Praising the so-called electricity reform bill, Minister Wijesekera claimed the measure would benefit the masses. This is a lie. The government rapidly scrapped energy subsidies, raising electricity tariffs by 75 percent in August 2022, 66 percent in February 2023 and an additional 18 percent last July. These increases had a devastating impact on the poor.

Last year, the CEB and the state-controlled LECO company disconnected electricity to 1.06 million consumers unable to pay the new rates. The higher tariffs, however, saw rising income for the CEB, which garnered 84.6 billion rupees in profit during the January–March quarter this year.

The trade unions, many of which are affiliated to the ruling and opposition capitalist parties and totally committed to the IMF agenda, are the main prop of the Wickremesinghe government, allowing it to carrying out its restructuring of SOEs and other austerity measures.

The CEB trade union bureaucracies are a case in point, having played an essential role in this process.

On June 6, as the Electricity Bill was being discussed in parliament, several CEB unions, including the JVP-controlled All-Ceylon Electricity Employees Union (ACEEU), held a futile “silent protest” of about 100 members outside CEB’s head office in Colombo. The union leadership only called this protest to posture as opponents of the government’s move.

Ranjan Jayalal, leader of JVP-controlled All-Ceylon Electricity Employees Union, addressing the media outside CEB head office in Colombo, Sri Lanka, on June 6, 2024

When the Bill was passed in the parliament that evening, Ranjan Jayalal, a leader of the JVP and the ACEEU, told the media: “We knew these law makers would pass the bill. They have no mandate to take decisions on SOEs. This government will have to go home, and they deserve a defeat.”

Jayalal then cynically claimed that the Electricity Act will only be active in six months and that the current government will not be in office. He praised the Supreme Court for ruling that the bill was unconstitutional.

The JVP is seeking to divert the mass opposition to the privatisation into its campaign in the presidential election. However, its candidate Anura Kumara Dissanayake has publicly declared the JVP’s support for the IMF’s dictates and, if elected, will implement the IMF measures just as ruthlessly as Wickremesinghe.

When the Electricity Bill was originally presented to parliament on April 25, Jayalal was even more explicit. Addressing a protest of a few dozen trade union officials near parliament, he declared that even if the restructuring bill was passed the Wickremesinghe regime would not be in power to enact it.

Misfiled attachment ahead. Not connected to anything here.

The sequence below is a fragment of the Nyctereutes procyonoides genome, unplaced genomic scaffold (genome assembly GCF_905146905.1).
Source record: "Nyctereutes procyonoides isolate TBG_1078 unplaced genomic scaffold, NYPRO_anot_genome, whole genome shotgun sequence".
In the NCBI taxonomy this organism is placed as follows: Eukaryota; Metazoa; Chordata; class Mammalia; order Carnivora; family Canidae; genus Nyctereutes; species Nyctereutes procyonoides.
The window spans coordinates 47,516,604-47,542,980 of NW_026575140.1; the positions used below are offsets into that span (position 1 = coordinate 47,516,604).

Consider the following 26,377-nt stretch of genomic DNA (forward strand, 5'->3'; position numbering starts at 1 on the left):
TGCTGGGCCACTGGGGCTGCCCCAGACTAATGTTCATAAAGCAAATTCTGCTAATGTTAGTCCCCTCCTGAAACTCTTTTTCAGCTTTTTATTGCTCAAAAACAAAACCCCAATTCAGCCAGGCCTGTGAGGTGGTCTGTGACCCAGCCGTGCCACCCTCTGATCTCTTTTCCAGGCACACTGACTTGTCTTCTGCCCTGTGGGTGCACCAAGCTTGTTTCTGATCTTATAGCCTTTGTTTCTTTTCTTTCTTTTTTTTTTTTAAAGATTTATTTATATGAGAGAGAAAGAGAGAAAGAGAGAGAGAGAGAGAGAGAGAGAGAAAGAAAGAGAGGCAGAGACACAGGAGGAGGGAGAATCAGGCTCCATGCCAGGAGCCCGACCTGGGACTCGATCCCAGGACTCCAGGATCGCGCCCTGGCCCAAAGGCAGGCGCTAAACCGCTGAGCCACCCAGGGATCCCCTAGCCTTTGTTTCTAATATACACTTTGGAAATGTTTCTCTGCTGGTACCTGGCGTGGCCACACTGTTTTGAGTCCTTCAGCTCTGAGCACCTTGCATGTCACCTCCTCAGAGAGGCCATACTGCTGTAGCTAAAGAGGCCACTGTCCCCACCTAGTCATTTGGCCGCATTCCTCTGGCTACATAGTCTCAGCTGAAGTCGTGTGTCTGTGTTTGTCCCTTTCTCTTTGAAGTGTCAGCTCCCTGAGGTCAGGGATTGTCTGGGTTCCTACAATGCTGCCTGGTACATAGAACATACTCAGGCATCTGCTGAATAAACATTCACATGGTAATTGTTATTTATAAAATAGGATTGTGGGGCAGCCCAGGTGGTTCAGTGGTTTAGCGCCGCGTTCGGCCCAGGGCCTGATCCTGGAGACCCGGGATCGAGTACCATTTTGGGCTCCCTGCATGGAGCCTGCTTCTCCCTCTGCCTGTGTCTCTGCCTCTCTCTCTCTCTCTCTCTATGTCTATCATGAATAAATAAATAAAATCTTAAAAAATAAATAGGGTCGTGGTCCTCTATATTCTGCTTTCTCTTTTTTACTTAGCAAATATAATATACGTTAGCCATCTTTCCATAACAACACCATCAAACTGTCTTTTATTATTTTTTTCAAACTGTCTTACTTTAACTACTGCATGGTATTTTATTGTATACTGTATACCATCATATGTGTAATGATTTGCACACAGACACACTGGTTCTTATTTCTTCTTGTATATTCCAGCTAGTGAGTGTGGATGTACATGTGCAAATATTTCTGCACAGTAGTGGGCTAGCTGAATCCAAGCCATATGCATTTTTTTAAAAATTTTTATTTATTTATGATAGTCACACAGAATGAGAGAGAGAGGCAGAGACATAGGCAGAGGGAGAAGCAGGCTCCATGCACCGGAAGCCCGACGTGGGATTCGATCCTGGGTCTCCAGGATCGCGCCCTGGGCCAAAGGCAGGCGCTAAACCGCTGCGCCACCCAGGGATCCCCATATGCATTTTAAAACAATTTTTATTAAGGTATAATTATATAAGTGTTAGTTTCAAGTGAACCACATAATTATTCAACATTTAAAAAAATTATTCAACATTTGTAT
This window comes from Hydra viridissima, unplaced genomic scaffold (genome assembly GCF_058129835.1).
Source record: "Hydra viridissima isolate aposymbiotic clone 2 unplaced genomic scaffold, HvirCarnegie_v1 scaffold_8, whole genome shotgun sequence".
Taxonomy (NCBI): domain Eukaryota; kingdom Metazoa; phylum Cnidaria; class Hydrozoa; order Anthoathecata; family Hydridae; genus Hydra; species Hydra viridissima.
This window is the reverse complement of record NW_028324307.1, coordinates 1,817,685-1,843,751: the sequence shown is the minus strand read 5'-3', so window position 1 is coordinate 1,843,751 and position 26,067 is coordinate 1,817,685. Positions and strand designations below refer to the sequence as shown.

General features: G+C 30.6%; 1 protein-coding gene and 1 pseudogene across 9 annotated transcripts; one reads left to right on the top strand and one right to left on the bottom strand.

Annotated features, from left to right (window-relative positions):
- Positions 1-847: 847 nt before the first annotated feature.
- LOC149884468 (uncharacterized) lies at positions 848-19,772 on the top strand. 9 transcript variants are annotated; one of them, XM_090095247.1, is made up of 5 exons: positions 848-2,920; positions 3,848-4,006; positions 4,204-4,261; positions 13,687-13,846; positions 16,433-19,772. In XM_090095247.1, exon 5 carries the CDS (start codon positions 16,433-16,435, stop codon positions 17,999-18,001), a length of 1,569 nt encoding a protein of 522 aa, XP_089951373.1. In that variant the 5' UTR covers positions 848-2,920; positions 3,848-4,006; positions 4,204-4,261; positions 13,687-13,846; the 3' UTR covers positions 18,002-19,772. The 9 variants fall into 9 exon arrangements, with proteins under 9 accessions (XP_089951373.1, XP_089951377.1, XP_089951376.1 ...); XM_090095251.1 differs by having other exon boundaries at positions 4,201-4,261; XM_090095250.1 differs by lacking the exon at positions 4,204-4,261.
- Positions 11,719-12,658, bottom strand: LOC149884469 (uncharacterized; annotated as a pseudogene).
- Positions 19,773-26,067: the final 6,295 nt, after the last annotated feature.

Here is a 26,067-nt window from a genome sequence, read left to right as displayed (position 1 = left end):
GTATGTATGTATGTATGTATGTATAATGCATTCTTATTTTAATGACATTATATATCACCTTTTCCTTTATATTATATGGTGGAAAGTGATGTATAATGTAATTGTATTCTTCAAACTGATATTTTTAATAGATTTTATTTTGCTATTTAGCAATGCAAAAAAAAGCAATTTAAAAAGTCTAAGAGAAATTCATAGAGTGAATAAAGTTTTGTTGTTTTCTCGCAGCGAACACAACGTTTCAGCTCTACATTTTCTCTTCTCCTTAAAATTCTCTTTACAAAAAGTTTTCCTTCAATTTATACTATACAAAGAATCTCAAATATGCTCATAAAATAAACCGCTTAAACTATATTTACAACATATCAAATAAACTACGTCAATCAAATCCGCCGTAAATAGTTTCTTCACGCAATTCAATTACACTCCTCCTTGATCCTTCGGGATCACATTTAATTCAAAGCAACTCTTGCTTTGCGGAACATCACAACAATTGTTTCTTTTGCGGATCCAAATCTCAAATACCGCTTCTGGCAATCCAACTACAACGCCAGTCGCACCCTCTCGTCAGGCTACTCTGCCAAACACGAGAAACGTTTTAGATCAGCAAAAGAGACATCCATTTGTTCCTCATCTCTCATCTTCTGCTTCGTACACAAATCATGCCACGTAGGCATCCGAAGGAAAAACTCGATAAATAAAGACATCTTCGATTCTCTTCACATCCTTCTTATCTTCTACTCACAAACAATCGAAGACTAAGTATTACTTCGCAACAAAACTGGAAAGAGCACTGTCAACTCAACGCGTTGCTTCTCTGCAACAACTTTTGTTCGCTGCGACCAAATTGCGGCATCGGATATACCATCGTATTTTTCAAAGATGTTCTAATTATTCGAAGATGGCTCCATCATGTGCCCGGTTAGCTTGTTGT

Opposing industrial action against the government, he declared, “We [need to] think twice about taking strong measures if we suffer ourselves. We have not had any strike action since 1996.” This referred to a three-day strike that was crushed by President Chandrika Kumaratunga in a military operation against the strikers.

Jayalal went on to explain: “If the health employees go on strike, patients suffer. When railway workers go on strike, passengers are affected. We know that if CEB workers strike, the country goes dark and 20 million people will suffer.”

In other words, Jayalal simply repeated the same propaganda churned out by every capitalist government, the corporate media and the ruling elite whenever workers take action to fight for their rights.

When tens of thousands of CEB workers held a three-day sick-leave campaign in early January this year, the government retaliated by suspending 62 employees. The CEB trade unions refused to lift a finger to defend their members or fight for their reinstatement.

The JVP-controlled unions and other trade union bureaucracies are deliberately working to demobilise workers and keep them tied to the parliamentary framework. Jayalal’s arguments indicate what JVP/NPP will say to justify repressive action against the working class if it were in power.

Workers in the CEB and all other public sectors must reject these pro-capitalist trade union bureaucracies. They should reject the empty promises of the JVP/NPP, which has made clear that it will carry out the dictates of the IMF and impose more misery for working people.

We call upon workers to form their own independent action committees as fighting organs to defend their jobs, wages and working conditions against government attacks. What is required is the mobilisation of workers and the rural masses to place all SOEs under democratic control of the working class, as an integral part of a broader fight for a workers’ and peasants’ government to implement a socialist and internationalist program.